Houston Methodist. Leading Medicine

Wrist FAQ


I have a ganglion cyst that comes and goes. But when it comes, it hurts like gang-busters. I've had it aspirated several times and now I'm going to have it surgically removed. My next decision is how to do the operation. Do you think it matters if it's done with the open method versus arthroscopically?


A ganglion that isn't painful and doesn't interfere with activity can often be left untreated without harm to the patient. However, treatment options are available for painful ganglions or one like you have that causes problems. Altered sensation and loss of hand function can interfere with daily activities, self-care, and work or play. Before treating it, there are three things to know about wrist ganglions. First, they don't get much worse than what you are experiencing now. The medical term for that idea is limited morbidity of the lesion. Second, left alone, they often go away on their own. And third, even if you have them surgically removed, they often come back. Treatment consists of reassurance that nothing needs to be done, aspiration, or surgical removal. Aspiration involves placing a needle into the cyst and removing any fluid inside. As you know, surgery can be done two ways: open incision or the less invasive arthroscopic approach. Which treatment approach has better results? A review of studies done shows that even with equal results between doing nothing and having surgery or aspiration, patients who have the cyst removed or aspirated are happier (more satisfied) with the results than patients who accept reassurance alone. The cyst comes back more often with aspiration compared with surgery. There's some evidence that surgery works better because the surgeon can get all the way down to the stalk of the cyst. The stalk is where it connects into the tissue and draws synovial fluid from the joint. Recurrence rate after open versus arthroscopic surgery is fairly even (slightly more with arthroscopy). Surgery (when it is done) may not be 100 per cent "successful" if success is defined by everything is perfect and the cyst never comes back. But the reality is that at least one out of every 10 patients who have a ganglion cyst surgically removed experience recurrence of the problem. Some studies report an even higher than 10 per cent incidence of recurrence after surgical removal (up to 39 per cent recurrence rate). That doesn't really answer your question because there isn't enough evidence from high-quality studies to point to one approach as being superior to the other. Surgeons agree that more research into this problem is really needed. It's important to be able to sort through all the patient variables and find the right treatment for each person. Your surgeon may be able to shed some light on your situation that will guide you in this final decision. Jonathan Gant, MD, et al. Wrist Ganglions. In The Journal of Hand Surgery. March 2011. Vol. 36A. No. 3. Pp. 510-512.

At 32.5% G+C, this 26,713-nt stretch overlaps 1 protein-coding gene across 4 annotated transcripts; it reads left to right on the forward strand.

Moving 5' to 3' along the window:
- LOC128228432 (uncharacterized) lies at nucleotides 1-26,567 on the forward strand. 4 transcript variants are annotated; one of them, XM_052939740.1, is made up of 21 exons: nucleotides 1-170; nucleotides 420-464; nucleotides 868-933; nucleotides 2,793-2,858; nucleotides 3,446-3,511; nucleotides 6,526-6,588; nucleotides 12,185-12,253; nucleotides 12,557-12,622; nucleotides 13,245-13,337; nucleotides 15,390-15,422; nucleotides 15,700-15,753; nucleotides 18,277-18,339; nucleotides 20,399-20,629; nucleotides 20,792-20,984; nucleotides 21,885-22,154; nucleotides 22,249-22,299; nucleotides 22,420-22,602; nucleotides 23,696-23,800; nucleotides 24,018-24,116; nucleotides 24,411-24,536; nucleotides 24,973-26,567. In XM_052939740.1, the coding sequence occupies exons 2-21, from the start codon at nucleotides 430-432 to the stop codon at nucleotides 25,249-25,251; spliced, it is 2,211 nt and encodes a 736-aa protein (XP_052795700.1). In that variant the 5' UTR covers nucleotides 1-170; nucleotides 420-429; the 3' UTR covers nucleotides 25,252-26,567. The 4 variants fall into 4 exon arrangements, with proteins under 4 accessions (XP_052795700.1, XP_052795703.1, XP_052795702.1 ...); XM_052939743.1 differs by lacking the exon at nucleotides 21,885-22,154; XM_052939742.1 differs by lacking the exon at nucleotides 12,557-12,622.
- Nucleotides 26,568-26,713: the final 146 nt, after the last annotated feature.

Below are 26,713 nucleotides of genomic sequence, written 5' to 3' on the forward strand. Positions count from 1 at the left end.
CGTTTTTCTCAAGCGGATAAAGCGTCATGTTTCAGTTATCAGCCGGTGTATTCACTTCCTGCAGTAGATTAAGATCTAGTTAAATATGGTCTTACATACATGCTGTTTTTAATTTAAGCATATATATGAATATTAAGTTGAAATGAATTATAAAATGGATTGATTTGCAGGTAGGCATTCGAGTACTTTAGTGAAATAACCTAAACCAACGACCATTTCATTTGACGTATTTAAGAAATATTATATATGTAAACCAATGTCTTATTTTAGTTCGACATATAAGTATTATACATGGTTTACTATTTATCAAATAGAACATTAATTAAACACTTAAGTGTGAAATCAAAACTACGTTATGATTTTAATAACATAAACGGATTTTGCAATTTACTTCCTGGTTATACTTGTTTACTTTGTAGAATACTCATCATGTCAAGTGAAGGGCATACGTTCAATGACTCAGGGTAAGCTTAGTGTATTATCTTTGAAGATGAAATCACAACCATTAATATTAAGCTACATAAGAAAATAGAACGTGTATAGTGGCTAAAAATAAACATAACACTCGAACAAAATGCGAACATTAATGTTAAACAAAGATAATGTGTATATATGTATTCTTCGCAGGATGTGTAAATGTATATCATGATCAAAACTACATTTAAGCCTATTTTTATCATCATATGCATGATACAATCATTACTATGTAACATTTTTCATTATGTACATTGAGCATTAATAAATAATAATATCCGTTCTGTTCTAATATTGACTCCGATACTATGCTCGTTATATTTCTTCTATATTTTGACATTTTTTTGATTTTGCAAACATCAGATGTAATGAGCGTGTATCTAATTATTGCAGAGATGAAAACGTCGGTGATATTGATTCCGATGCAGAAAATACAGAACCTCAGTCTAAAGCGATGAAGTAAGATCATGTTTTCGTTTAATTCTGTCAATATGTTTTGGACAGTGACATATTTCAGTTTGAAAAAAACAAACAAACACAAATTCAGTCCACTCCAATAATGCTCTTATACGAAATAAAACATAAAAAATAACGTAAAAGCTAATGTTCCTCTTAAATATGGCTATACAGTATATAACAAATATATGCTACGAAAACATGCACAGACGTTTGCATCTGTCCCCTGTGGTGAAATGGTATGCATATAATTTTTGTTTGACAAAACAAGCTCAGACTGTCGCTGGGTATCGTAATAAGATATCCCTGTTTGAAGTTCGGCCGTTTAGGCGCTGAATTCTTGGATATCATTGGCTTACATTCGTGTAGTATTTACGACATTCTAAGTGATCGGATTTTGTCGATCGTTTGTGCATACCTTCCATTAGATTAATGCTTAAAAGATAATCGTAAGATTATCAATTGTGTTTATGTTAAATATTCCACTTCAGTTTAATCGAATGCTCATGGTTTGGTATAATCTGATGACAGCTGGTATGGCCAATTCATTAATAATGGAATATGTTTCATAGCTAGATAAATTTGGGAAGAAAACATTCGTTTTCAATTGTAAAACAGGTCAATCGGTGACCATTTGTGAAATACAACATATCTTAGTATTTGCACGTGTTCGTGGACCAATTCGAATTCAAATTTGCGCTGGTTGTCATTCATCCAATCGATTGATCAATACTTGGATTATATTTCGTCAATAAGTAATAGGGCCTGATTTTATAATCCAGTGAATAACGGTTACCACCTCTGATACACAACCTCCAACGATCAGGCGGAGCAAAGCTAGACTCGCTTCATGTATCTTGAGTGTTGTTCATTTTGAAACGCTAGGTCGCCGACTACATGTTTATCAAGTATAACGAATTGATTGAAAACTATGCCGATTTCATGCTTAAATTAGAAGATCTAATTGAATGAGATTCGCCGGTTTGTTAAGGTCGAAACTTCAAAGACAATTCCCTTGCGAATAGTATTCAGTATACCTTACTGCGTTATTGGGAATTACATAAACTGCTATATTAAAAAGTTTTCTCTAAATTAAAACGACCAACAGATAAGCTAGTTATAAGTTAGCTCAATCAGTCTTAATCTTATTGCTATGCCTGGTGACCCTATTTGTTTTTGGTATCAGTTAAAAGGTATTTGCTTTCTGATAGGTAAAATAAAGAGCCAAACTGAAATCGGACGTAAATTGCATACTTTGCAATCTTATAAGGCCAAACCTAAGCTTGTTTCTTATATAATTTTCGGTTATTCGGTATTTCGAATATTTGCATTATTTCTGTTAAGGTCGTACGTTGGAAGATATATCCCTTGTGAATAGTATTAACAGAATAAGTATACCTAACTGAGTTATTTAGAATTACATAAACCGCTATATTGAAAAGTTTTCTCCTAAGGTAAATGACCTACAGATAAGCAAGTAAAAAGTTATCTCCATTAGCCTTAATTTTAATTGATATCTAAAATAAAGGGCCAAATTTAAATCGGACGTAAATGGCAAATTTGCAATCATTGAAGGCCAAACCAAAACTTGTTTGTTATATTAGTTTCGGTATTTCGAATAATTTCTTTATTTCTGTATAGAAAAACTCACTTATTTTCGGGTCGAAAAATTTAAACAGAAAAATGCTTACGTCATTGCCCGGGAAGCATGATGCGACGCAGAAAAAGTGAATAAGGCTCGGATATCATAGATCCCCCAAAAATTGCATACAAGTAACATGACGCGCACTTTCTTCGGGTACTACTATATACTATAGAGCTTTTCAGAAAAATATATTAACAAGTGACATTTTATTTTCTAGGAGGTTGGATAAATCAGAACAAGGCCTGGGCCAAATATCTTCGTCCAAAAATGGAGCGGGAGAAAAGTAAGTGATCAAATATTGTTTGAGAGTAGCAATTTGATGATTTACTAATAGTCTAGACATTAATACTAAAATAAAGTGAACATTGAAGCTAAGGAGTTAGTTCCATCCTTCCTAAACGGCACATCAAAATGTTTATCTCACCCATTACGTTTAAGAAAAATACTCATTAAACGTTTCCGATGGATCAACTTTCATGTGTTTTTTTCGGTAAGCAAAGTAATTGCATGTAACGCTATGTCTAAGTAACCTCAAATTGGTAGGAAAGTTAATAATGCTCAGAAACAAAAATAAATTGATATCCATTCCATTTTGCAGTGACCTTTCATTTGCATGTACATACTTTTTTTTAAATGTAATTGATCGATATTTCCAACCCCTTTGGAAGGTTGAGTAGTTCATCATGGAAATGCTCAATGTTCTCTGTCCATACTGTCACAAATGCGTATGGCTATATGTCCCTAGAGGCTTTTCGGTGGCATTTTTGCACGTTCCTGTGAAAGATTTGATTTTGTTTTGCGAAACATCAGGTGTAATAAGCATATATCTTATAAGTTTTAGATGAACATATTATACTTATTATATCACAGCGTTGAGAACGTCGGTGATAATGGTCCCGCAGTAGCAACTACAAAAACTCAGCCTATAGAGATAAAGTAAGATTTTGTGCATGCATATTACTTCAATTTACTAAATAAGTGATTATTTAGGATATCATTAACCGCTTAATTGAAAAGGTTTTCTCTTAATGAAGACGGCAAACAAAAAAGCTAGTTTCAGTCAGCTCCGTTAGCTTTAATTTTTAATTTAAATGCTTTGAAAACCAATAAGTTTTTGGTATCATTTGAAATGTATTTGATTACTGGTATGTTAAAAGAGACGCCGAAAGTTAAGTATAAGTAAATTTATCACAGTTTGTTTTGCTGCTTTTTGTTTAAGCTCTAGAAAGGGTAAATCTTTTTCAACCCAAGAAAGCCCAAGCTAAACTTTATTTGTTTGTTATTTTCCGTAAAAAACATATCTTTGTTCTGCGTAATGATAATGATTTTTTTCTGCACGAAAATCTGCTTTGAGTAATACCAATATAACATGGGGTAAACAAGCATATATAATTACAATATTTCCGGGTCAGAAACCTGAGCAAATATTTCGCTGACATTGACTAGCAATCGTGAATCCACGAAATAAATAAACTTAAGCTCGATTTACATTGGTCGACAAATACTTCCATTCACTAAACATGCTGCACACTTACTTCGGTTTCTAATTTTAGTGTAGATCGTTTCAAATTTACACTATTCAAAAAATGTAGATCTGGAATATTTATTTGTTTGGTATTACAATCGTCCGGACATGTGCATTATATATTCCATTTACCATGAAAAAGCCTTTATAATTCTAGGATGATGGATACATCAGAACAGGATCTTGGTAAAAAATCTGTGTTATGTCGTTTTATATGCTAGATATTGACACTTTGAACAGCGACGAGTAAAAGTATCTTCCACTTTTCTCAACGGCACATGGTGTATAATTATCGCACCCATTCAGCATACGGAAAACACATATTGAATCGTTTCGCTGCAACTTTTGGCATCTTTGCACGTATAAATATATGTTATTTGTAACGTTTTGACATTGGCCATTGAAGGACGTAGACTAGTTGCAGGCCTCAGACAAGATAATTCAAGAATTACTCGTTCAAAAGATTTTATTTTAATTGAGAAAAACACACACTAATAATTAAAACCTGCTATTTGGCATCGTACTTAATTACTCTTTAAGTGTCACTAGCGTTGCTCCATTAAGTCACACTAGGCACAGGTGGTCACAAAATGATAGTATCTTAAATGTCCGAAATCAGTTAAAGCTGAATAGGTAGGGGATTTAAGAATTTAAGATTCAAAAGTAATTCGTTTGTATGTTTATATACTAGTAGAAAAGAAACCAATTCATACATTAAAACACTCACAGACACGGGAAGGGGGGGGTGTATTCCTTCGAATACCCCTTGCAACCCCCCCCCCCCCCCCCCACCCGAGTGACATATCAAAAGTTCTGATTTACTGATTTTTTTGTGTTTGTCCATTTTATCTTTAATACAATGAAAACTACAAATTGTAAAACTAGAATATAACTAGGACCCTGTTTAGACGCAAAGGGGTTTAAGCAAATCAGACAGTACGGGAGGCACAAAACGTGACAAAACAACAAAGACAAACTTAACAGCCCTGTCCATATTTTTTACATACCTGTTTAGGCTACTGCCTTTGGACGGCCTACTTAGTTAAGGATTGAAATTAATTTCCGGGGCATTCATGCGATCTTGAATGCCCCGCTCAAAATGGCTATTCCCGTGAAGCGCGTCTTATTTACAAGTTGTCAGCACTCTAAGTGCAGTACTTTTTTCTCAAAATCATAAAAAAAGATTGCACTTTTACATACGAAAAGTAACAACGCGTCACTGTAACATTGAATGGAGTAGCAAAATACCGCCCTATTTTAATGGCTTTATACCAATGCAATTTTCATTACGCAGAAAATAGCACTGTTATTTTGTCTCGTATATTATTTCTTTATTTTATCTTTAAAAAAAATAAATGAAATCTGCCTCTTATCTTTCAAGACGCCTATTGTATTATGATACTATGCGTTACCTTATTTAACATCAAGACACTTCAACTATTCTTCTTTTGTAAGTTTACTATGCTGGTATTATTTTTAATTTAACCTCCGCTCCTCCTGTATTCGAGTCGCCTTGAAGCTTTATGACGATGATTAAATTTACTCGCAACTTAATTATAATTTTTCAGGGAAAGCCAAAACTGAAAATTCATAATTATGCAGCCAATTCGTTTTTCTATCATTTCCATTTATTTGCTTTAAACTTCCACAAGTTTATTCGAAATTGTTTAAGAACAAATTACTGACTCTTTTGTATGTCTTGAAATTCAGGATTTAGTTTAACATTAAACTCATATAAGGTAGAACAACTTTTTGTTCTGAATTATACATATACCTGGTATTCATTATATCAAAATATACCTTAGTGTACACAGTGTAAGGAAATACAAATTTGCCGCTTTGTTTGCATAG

*Disclaimer:* The information contained herein is compiled from a variety of sources. It may not be complete or timely. It does not cover all diseases, physical conditions, ailments or treatments. The information should NOT be used in place of visit with your healthcare provider, nor should you disregard the advice of your health care provider because of any information you read in this topic.
All content provided by eORTHOPOD® is a registered trademark of Medical Multimedia Group, L.L.C.. Content is the sole property of Medical Multimedia Group, LLC and used herein by permission.

Our Specialties

Where Does It Hurt?

Our Locations

  Follow Us

Follow us on Facebook Follow us on YouTube
Follow us on Twitter